Parenting Riddle: What’s More Fun Than Taking Your Child to the ER Thanksgiving Weekend?

fullsizerender-4 Why, of course, taking both your children to the ER Thanksgiving weekend!

The first merry incident involved a pea and Joy’s finger pressed firmly up her nose. With ten adults surrounding her (including two nurse practitioners) we tried a variety of homespun methods for dislodging the pea. Straws. Snot suckers. Pepper to make her sneeze. At one point Ben pulled out the central vacuum but was outvoted 9-1.

I found him later in the garage (aka temporary laboratory) with the rubber of a slingshot attached to a large and particularly dirty funnel used for changing oil… Again, he was vetoed.

Alas the time came to forfeit large amounts of money and head to the hospital. It wasn’t all bad at least. They did give her a stuffed animal in the end.

Less than 48 hours later, I woke up from a mid-day nap to hear Isaiah’s bloodcurdling screams and discovered Ben hauling the bleeding boy up the stairs. This time the culprit was an old pair of blinds. And off we went again.

The moral of the story?

Stickers. Always bring stickers to entertain your kid at the ER.

No no, I can do better than that.

I was praying this morning a prayer similar to Psalm 51:1-2:

Have mercy on me, O God,
according to your unfailing love;
according to your great compassion
blot out my transgressions.
Wash away all my iniquity
and cleanse me from my sin.

As a gal who finds herself bending over approximately 300 times a day to wipe up something the twins so carelessly (and gleefully) drop on the white linoleum, I immediately thought about how weary and dreary and unappealing my request to God was, particularly when considering this wasn’t about a bright kitchen with a few spots on it. I was requesting God to go to the very depths of my heart, to help me with my current negativity and blot out the worst parts of me—the parts I work so hard to hide from anyone else on earth.

And I thought, “What is my view of God, the creator of the world, that I so absentmindedly make this request and assume He will just be a happy camper about complying? For that matter, why do I just assume God wants to spend all this time with me, knowing the worst parts of me, working tirelessly with me as I consistently try and fail and try again, when no other human would be interested in such a task?”

I suppose it’s because God makes it so clear throughout Scripture that that is exactly what He wants to do.

And suddenly I’m grateful.

Just like Ben and I didn’t hesitate to break away from our activities, scoop up our children, and get them the medical help they needed, God doesn’t hesitate to go to the depths for us.

In this season of celebrating Christ’s birth on our behalf, of remembering just how dark and deep God went for us, may we find a renewed spirit of joy and thankfulness.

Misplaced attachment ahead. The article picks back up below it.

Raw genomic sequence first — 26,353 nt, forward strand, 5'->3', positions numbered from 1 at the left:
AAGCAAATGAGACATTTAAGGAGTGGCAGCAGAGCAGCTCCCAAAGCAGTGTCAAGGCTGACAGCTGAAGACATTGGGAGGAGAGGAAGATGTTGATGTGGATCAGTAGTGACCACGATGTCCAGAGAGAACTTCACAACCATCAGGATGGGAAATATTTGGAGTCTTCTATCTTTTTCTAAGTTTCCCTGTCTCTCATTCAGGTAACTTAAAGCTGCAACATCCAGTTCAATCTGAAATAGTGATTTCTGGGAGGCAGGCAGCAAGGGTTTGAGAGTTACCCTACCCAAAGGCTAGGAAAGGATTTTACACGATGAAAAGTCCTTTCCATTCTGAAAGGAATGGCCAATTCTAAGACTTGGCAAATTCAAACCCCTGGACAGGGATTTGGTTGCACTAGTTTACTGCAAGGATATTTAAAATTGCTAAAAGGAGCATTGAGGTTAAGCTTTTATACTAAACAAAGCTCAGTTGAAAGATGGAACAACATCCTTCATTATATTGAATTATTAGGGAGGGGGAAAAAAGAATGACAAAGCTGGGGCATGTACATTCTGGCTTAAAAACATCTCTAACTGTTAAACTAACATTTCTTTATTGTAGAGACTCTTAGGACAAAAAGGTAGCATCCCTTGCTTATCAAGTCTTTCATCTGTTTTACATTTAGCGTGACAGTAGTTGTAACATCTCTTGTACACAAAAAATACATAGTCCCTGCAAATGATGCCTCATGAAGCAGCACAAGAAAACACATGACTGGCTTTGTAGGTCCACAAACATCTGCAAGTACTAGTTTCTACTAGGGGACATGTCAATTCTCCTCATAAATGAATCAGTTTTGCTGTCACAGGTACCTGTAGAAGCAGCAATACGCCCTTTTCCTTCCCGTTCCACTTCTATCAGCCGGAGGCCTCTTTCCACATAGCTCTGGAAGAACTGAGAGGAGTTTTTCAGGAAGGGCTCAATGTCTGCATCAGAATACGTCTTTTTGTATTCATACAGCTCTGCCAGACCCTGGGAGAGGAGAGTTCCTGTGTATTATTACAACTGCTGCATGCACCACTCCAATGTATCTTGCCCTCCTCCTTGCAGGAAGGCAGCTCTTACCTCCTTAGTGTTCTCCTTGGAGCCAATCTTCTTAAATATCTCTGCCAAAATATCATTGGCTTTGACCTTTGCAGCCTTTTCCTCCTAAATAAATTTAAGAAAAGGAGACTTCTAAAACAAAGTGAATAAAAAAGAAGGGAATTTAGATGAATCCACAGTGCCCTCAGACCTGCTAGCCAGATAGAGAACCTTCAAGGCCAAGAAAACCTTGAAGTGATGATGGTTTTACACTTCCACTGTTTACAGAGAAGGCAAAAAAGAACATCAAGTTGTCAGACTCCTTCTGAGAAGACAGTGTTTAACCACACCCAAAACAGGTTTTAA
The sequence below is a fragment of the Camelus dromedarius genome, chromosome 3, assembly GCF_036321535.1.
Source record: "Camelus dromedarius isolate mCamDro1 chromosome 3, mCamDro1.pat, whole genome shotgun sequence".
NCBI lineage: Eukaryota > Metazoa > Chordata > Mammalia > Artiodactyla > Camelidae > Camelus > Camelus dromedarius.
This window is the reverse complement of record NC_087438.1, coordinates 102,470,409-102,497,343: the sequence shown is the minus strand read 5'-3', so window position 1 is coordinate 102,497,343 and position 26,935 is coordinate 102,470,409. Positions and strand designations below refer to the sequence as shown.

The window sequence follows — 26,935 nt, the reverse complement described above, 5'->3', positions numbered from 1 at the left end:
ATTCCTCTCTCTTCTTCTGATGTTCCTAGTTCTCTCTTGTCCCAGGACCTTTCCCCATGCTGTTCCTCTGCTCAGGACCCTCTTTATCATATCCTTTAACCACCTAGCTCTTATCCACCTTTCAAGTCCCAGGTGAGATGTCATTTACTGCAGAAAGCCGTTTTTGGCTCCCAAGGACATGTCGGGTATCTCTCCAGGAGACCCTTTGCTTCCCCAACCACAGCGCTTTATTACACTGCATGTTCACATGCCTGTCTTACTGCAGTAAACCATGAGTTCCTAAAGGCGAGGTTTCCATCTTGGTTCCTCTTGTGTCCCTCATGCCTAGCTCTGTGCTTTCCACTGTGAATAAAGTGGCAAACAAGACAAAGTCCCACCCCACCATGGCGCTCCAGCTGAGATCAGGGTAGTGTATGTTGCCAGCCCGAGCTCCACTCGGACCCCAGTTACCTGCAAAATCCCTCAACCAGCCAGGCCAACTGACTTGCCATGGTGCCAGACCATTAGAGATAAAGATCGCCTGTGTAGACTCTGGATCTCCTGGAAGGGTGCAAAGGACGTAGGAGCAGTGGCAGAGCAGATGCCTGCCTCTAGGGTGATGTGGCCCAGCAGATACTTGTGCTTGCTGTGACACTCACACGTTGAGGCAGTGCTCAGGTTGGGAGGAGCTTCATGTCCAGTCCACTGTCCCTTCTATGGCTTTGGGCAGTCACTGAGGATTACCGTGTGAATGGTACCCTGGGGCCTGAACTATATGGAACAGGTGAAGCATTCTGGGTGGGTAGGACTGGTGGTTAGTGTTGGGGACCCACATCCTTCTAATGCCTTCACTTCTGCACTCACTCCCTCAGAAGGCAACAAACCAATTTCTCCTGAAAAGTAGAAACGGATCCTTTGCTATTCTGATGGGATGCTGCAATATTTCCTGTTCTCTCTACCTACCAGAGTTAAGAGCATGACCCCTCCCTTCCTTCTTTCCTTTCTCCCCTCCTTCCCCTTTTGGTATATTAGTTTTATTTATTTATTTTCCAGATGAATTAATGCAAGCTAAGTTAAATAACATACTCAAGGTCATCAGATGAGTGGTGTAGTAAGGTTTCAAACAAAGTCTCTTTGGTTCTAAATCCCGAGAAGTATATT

Create in me a pure heart, O God,
and renew a steadfast spirit within me.

Psalm 51:10

 

Blessings,

Melissa Ferguson

 

Bathroom Shelves and Old Books

The car ride to my in-laws was the breaking point this weekend. The babies decided halfway to Knoxville to scream with all they had in their tiny lungs. For an hour. Normally I just deal with it but on Friday I found myself cowered in the passenger seat, head on the glove compartment, hands pressed over my ears. I felt pathetic. There my husband was, one eye on the road and the other on his crazy wife, seeing me fall to pieces over the same amount of stress he manages to deal with so nonchalantly every day. I felt guilty. There I was spiraling into despair when there are such real and devastating issues of sex trafficking and ISIS—to name a mere two of 1,000,000. Finally, I was just so frustrated at myself. Why was I allowing my mood to ruin what was supposed to be a wonderful evening?

Of course, it wasn’t just the stress of crying babies. There were and are a dozen deep-seated issues that I’ve been shoving aside for some time, not realizing as they’ve quietly mounted like piles of snow on a chilly Vermont curbside. But cowering does not solve such problems; allowing my chest to get so tight it’s about to explode doesn’t solve anything. And I knew it. I just (felt I) couldn’t help it.

And of all the places and people and ways for God to speak to me, to comfort me and bring me back to logic and perspective, it came in the bathroom.

In the quaint little guest bathroom–the place I ran to for escape–there are three shelves in the corner, stacked with magazines. And on the bottom shelf, I saw an old copy of My Utmost for His Highest. I plucked it up and the passage spoke to me:

There are certain things we must not pray about—moods, for instances. Moods never go by praying, moods go by kicking. A mood nearly always has its seat in the physical condition, not in the moral. It is a continual effort not to listen to the moods which arise from a physical condition, never submit to them for a second. We have to take ourselves by the scruff of the neck and shake ourselves, and we will find that we can do what we said we could not. The curse with most of us is that we won’t.

Just like that, I had the strength to follow through and pray about the things going on in my life. Just like that, God met me and helped me pitch the tar off my heart, freeing me to both enjoy the evening and rationally discuss how to deal with my current issues.

As Oswald says, sometimes it takes a good kick of sturdy words to get back in the game.

 

But when the Father sends the Advocate as my representative–that is, the Holy Spirit–he will teach you everything and will remind you of everything I have told you.

-John 14:26

 

Et tu, Brute?